But connection as intimacy has a nefarious flip-side. While Hawaiian guitarists of the early 1900s used steel bars to play slide, Delta blues guitarists resorted to whatever they had at hand, or in their pocket, such as small knives—which gives a whole new meaning to ‘thinking across the neck.’ Most guitarists, however, used bottleneck glass. I’ve also seen guitarists grab whatever was handy—a salt shaker, the back of a chair. But one Ft. Worth friend, Freddie Cisneros, would bring a small trunk on stage from which he would pluck a plastic fish, or a rubber chicken, to play slide—hence he and his band were dubbed, eventually, Little Junior One Hand and the Blasting Caps. Stephen Bruton sometimes used a spark plug for a slide, and I imagine he was channeling Johnson’s “Terraplane Blues”, it is some kinda “hoo-well [to] keep on tangling with your wires/And when I mash down your little starter/then your spark plug will give me a fire.”
Stephen Bruton and T-Bone Burnett
It's the Blues
Some of you may have seen the film Crazy Hearts by now. I haven’t yet, but when I do, it will be hard to see the dedication to Stephen Bruton up on the screen, to know that he died two weeks after the film wrapped at the home of his Texas childhood buddy, T-Bone Burnett. Apparently Jeff Bridges learned a thing or two from Stephen as he prepared for the part. Perhaps Stephen even taught Jeff how to slide into the other side, how to take an epiphany, slip it on, and play himself into his “destined oblivion at a time not of his own choosing.”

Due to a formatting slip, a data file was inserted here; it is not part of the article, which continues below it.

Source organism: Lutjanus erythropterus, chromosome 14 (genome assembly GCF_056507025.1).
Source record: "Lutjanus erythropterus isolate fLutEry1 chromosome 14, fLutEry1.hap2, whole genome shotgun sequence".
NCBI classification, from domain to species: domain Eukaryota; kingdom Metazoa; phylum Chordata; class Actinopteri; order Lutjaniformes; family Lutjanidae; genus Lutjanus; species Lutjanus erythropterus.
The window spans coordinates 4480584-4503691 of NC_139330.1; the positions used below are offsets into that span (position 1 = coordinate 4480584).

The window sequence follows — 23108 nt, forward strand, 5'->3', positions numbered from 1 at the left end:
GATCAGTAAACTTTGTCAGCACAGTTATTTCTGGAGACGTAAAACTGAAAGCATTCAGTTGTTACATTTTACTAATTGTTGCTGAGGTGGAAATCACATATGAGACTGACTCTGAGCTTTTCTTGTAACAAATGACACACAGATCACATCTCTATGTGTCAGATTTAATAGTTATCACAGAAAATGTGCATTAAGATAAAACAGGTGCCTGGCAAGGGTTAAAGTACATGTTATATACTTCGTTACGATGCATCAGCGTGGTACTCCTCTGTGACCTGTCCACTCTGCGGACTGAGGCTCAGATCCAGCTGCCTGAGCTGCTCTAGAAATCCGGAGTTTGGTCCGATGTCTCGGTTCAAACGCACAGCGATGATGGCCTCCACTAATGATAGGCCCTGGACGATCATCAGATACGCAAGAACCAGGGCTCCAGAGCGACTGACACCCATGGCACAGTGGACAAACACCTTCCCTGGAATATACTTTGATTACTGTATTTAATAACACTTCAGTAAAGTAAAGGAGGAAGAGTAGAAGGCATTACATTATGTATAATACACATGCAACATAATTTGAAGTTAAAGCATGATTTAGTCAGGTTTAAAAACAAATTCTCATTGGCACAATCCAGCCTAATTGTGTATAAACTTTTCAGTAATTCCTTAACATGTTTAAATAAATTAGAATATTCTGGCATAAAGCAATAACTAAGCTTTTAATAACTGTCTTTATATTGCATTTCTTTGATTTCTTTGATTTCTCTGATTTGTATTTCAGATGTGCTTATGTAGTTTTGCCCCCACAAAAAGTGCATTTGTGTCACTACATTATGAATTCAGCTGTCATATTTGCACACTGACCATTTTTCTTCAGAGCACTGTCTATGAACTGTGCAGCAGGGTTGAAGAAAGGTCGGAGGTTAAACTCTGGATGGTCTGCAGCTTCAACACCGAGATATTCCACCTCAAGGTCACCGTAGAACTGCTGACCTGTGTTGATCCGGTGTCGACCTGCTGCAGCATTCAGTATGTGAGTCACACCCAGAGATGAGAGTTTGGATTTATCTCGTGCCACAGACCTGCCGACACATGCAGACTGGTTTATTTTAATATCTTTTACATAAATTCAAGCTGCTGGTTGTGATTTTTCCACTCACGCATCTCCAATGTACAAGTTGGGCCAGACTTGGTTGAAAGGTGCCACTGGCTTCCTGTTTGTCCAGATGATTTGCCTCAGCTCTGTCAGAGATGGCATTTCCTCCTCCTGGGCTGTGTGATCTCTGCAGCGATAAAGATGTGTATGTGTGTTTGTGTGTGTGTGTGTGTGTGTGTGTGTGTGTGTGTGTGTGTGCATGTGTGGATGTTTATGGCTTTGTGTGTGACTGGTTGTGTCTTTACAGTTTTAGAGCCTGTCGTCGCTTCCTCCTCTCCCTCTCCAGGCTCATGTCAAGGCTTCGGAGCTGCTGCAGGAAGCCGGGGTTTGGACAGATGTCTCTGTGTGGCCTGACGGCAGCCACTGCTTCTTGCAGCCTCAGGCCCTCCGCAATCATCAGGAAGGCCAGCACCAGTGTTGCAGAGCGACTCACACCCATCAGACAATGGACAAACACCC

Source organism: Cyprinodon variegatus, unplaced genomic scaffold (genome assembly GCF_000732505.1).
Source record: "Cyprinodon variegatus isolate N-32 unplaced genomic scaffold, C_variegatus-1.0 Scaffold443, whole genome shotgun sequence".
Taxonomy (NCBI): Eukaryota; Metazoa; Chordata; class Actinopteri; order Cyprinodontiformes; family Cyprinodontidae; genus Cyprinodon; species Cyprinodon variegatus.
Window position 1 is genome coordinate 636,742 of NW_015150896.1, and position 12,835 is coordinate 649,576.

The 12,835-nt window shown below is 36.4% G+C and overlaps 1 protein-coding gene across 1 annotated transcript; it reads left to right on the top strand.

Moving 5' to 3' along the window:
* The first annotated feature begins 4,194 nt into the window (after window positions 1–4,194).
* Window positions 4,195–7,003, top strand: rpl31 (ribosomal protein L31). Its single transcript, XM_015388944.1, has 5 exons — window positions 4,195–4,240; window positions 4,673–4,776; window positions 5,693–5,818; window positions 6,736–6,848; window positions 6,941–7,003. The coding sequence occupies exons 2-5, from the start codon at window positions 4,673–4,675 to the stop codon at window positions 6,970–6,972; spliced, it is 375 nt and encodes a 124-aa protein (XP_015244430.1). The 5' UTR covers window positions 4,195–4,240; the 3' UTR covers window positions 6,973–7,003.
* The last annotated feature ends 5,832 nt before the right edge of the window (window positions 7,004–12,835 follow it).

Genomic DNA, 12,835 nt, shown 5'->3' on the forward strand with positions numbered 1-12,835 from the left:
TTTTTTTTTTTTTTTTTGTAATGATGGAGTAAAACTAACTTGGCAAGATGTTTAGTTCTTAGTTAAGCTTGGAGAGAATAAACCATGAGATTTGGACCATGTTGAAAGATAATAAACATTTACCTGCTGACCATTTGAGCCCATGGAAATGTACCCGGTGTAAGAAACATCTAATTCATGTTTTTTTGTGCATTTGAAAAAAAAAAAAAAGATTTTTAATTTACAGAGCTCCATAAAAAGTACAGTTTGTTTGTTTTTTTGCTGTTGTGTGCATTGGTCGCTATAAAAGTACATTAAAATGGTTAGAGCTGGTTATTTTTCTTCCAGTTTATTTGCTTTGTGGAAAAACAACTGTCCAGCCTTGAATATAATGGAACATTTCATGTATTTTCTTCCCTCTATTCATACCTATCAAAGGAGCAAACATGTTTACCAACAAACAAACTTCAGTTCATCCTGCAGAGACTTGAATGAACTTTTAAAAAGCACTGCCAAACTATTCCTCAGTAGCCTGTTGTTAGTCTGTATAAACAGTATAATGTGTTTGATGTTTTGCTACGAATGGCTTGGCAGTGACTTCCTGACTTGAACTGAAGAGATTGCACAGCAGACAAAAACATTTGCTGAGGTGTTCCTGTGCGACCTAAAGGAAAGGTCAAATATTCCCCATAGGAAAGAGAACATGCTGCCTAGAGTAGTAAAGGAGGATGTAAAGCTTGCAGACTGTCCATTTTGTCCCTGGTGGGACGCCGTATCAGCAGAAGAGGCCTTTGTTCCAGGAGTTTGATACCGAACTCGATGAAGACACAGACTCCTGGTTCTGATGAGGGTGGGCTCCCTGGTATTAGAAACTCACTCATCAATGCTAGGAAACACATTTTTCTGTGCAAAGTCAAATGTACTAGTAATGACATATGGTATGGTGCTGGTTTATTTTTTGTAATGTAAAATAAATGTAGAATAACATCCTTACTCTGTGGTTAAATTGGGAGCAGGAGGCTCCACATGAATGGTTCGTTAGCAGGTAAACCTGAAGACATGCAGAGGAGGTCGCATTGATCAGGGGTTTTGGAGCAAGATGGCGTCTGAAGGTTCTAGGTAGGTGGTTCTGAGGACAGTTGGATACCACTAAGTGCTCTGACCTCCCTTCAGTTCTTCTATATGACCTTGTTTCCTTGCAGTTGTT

Stephen Bruton InterviewVideo:
Stephen Bruton Interview
Stephen Bruton: http://www.epiphanychannel.com/people/stephen-bruton/
Stephen Bruton - Getting Over YouVideo:
Stephen Bruton - Getting Over You
Bruton's "Getting Over You": http://www.mydamnchannel.com/channel.aspx?episode=1496
Bruton, Stephen. “Getting Over You.” MyDamnChannel.com (http://www.mydamnchannel.com/channel.aspx?episode=1496) 9 Feb 2011.
Carroll, Jeffrey. When Your Way Gets Dark. A Rhetoric of the Blues. West Lafayette, IN: Parlor Press, 2005.
Desenberg, Matt. “The Benefits of Slide Guitar.” GuitarNoise.com (http://www.guitarnoise.com/lesson/benefits-of-slide-guitar/) 9 Feb 2011.
Epiphany Channel. Stephen Bruton Interview by Elise Ballard. (http://www.epiphanychannel.com/people/stephen-bruton/). 9 Feb 2011.
Foucault, Michel. “The Discourse on Language.” The Archeology of Knowledge and the Discourse on Language. Trans. A.M. Sheridan Smith. NY: Pantheon, 1972. 215-237.
Hageman, Dirk. “Learning Slide Guitar.” BluesLessons.net. (http://www.blueslessons.net/index.php?option=com_content&task=view&id=62&Itemid=41) 9 Feb 2011.
Margolin, Bob. Personal email. 17 September 2009.
Oakley, Giles. The Devil’s Music: A History of the Blues. London: Da Capo Press, 1997.